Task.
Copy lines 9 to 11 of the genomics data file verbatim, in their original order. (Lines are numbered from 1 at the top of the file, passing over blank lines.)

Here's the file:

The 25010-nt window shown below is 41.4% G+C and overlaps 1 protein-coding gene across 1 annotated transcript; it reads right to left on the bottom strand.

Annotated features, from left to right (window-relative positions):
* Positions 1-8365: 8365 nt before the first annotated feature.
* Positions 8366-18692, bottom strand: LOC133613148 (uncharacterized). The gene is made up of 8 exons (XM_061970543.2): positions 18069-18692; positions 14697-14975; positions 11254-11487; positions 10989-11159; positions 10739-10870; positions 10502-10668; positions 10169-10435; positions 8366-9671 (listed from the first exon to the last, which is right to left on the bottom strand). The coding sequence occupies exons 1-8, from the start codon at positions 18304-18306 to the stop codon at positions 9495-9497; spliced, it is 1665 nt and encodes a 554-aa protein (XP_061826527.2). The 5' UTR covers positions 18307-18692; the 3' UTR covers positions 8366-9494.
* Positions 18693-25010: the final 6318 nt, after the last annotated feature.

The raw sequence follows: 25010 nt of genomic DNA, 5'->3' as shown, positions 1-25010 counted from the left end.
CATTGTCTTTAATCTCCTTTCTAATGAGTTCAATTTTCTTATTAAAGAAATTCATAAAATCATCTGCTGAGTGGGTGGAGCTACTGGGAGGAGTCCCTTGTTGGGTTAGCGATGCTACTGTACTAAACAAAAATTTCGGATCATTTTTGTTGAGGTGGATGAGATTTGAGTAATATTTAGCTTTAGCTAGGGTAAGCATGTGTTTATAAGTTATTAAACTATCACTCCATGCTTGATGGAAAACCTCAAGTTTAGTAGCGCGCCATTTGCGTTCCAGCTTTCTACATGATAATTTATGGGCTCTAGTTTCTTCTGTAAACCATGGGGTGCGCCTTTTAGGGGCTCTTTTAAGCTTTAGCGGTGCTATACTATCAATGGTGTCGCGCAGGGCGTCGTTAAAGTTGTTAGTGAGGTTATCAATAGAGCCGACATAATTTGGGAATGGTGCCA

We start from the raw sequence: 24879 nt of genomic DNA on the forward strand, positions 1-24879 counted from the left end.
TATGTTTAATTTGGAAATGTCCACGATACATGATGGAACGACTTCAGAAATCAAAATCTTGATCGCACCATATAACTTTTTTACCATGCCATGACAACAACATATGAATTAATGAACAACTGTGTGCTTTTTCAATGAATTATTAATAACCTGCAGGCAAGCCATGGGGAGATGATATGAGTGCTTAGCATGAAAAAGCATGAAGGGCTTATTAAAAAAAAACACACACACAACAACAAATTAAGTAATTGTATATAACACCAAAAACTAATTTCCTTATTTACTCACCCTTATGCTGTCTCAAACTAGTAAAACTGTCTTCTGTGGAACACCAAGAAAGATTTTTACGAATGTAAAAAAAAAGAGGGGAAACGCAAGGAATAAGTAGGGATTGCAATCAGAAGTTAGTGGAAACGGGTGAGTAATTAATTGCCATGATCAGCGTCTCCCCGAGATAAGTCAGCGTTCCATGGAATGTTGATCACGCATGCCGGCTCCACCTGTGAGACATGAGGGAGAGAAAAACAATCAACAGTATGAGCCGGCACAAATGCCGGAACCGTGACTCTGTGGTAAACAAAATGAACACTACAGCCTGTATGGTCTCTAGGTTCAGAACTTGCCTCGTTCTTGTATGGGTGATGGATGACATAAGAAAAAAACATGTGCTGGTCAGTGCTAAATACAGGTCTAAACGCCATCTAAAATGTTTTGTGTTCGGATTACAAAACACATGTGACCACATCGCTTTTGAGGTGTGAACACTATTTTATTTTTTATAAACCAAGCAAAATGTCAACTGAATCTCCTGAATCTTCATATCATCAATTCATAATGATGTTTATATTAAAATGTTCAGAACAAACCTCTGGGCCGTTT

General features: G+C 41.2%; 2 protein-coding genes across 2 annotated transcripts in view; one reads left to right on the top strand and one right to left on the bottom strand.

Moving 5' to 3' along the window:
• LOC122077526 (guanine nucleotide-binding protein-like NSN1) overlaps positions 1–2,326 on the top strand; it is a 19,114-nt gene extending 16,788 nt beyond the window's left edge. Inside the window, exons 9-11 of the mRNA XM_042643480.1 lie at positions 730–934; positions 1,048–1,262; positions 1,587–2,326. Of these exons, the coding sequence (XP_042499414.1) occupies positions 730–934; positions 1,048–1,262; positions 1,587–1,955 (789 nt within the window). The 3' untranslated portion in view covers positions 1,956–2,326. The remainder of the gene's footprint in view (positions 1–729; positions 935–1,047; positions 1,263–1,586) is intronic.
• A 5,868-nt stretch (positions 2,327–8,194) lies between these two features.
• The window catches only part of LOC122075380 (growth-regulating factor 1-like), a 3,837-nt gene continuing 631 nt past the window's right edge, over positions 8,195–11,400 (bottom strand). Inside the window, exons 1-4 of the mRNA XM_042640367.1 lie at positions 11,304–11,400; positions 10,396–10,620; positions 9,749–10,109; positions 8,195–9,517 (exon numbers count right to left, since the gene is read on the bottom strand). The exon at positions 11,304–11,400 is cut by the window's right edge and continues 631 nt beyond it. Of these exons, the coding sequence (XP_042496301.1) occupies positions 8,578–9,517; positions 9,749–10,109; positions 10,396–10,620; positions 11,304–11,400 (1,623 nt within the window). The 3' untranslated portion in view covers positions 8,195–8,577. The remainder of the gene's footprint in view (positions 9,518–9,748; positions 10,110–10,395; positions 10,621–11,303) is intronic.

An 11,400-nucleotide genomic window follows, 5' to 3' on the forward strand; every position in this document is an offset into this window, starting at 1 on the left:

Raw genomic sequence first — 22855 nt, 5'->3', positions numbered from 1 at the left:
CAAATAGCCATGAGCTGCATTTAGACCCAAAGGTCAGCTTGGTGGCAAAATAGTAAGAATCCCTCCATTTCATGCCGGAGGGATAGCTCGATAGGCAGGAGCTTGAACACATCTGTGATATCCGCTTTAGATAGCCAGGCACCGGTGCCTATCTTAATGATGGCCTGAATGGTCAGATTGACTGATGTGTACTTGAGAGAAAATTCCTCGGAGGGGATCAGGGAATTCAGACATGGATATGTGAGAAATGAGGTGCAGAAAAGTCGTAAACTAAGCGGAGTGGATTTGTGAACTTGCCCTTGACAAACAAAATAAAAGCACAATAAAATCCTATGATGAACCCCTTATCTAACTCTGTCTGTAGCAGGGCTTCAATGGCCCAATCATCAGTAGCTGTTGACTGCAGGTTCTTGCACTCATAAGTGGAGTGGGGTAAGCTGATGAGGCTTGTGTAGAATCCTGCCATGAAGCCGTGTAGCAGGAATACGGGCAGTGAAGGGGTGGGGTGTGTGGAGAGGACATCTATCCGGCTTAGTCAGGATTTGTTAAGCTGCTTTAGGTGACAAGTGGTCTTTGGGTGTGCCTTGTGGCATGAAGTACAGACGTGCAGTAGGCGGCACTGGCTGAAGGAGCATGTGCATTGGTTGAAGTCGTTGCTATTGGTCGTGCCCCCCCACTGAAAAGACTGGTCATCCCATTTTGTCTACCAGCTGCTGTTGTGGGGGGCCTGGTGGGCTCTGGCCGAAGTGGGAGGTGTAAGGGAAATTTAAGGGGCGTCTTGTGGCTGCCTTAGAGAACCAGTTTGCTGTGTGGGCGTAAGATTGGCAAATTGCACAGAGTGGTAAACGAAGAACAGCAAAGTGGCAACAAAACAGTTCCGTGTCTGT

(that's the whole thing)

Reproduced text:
TATGTTTAATTTGGAAATGTCCACGATACATGATGGAACGACTTCAGAAATCAAAATCTTGATCGCACCATATAACTTTTTTACCATGCCATGACAACAACATATGAATTAATGAACAACTGTGTGCTTTTTCAATGAATTATTAATAACCTGCAGGCAAGCCATGGGGAGATGATATGAGTGCTTAGCATGAAAAAGCATGAAGGGCTTATTAAAAAAAAACACACACACAACAACAAATTAAGTAATTGTATATAACACCAAAAACTAATTTCCTTATTTACTCACCCTTATGCTGTCTCAAACTAGTAAAACTGTCTTCTGTGGAACACCAAGAAAGATTTTTACGAATGTAAAAAAAAAGAGGGGAAACGCAAGGAATAAGTAGGGATTGCAATCAGAAGTTAGTGGAAACGGGTGAGTAATTAATTGCCATGATCAGCGTCTCCCCGAGATAAGTCAGCGTTCCATGGAATGTTGATCACGCATGCCGGCTCCACCTGTGAGACATGAGGGAGAGAAAAACAATCAACAGTATGAGCCGGCACAAATGCCGGAACCGTGACTCTGTGGTAAACAAAATGAACACTACAGCCTGTATGGTCTCTAGGTTCAGAACTTGCCTCGTTCTTGTATGGGTGATGGATGACATAAGAAAAAAACATGTGCTGGTCAGTGCTAAATACAGGTCTAAACGCCATCTAAAATGTTTTGTGTTCGGATTACAAAACACATGTGACCACATCGCTTTTGAGGTGTGAACACTATTTTATTTTTTATAAACCAAGCAAAATGTCAACTGAATCTCCTGAATCTTCATATCATCAATTCATAATGATGTTTATATTAAAATGTTCAGAACAAACCTCTGGGCCGTTT

General features: G+C 41.2%; 2 protein-coding genes across 2 annotated transcripts in view; one reads left to right on the top strand and one right to left on the bottom strand.

Moving 5' to 3' along the window: